#1: Dilute with water and use as a spray on appliances, sinks, countertops, and other items
- Mix equal parts of distilled white vinegar and water (distilled if you have hard water) in a spray bottle.
- Spray* directly on stainless steel and wipe with a microfiber cloth.
#2: Use distilled white vinegar and olive oil for extra shine on appliances, sinks, and countertops
- Follow the directions from the previous step.
- Dip a microfiber or soft clean cloth into some olive oil.
- Rub in the direction of the grain to create a lustrous shine.
#3: Mix distilled white vinegar with water to clean and restore stainless steel cutlery and utensils
- Combine 1 part distilled white vinegar with 7-8 parts water.
- Let sit for 15-20 minutes.
- Hand wash, rinse, and dry.
*Note: Caution should be used when using vinegar (especially if sprayed) as it contains acetic acid which is an eye and lung irritant. Make sure to avoid breathing the fumes and provide good ventilation to clear acetic acid from the air. Babies, children, and people with chronic illness should not be present when vinegar is being sprayed and used for cleaning.
Discover more ways to use non-toxic vinegar in DIY cleaning products in 12 Ways To Use Vinegar In Your Home.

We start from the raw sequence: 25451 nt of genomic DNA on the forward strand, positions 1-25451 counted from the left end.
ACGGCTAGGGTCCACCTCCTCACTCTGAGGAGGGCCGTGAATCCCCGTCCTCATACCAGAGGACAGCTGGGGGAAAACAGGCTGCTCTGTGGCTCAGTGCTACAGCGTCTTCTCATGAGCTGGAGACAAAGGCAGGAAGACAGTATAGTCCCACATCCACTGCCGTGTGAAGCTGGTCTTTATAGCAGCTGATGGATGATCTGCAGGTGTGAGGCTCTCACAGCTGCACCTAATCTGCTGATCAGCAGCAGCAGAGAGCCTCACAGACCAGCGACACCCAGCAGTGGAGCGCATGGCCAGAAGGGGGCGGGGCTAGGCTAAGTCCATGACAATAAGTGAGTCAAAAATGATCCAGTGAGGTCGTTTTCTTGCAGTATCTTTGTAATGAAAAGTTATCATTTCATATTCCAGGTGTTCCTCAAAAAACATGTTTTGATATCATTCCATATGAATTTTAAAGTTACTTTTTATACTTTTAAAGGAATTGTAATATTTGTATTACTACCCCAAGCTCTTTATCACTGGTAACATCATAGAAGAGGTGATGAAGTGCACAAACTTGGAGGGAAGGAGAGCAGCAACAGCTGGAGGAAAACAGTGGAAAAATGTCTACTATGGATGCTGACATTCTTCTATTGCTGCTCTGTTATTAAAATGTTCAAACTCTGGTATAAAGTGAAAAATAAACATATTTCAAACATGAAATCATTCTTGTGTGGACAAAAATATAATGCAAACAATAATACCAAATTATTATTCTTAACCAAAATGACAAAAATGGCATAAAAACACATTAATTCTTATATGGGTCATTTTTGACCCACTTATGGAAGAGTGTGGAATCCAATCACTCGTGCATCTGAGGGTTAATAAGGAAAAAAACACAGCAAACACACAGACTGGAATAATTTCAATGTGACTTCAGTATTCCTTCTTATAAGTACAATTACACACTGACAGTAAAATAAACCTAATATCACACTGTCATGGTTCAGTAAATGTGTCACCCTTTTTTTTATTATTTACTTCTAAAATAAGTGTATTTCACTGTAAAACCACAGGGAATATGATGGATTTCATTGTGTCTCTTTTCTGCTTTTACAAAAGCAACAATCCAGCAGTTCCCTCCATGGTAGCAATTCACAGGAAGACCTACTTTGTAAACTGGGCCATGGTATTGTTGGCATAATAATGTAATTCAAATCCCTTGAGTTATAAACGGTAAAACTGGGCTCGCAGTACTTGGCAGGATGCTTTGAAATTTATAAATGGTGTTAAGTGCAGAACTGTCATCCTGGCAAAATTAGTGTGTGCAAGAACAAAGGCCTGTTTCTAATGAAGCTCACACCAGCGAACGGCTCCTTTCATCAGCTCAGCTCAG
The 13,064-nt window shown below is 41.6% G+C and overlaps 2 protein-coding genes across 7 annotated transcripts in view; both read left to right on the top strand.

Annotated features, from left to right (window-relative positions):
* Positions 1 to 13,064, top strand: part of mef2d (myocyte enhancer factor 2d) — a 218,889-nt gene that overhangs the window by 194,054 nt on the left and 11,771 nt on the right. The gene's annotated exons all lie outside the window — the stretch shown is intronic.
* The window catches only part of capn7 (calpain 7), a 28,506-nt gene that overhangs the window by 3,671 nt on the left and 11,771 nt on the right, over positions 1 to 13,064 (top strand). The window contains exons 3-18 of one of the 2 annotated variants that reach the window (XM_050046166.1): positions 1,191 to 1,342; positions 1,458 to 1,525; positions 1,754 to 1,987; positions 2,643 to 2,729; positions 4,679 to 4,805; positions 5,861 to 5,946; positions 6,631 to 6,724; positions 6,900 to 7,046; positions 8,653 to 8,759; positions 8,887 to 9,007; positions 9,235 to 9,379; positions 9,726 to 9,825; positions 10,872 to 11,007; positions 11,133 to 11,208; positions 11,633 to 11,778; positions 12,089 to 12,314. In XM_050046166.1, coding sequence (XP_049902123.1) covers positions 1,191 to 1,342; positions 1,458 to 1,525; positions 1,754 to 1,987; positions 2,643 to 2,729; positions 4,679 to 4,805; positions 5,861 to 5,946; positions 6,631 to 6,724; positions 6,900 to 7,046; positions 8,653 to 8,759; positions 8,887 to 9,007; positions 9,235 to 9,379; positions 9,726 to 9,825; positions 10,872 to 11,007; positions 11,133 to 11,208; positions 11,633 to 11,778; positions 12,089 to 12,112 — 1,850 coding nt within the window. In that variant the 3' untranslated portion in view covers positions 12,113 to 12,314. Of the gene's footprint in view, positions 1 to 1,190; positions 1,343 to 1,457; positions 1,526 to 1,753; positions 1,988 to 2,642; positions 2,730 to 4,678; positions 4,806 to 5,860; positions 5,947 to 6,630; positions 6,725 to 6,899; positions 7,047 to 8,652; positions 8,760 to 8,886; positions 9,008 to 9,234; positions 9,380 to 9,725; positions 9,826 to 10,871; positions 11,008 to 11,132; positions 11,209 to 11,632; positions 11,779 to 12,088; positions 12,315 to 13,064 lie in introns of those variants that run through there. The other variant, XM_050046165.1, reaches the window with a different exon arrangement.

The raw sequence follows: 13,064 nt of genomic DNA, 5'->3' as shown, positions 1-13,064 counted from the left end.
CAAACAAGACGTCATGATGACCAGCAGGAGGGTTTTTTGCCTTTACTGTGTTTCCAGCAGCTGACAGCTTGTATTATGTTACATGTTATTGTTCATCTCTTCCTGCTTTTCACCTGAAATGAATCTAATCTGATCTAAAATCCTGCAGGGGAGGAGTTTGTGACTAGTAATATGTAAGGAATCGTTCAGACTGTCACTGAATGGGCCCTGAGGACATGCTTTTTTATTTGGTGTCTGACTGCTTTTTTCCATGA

4. Baking Soda + Hot Water
Combine baking soda, also known as sodium bicarbonate, with water to tackle water spots or stubborn stains on stainless steel.
Note: Baking soda is a very mild abrasive, making it gentle enough for stainless steel.
- Combine baking soda with enough hot water to make a paste.
- Apply to the spot or stain using your hands.
- Let dwell for 10-20 minutes.
- Buff clean using a non-scratch brush or soft toothbrush.
- Follow up with a wipe-down using a damp microfiber, streak-free, or vinegar spray.
Learn more ways to use baking soda as a non-toxic cleaner, brightener, and stain-remover: 12 Uses for Sodium Bicarbonate (Baking Soda) Around The House.
5. Pan Scrapers
Aggressive scouring is a surefire way to scratch and damage your stainless steel.
Instead, use a simple plastic pan scraper to remove stuck-on messes.
Follow up with any of these basic cleaning methods (Branch Basics, vinegar, club soda, etc.)
6. Club Soda
Club Soda is a legendary stain remover for clothing and upholstery. It also works wonders on cleaning and shining stainless steel.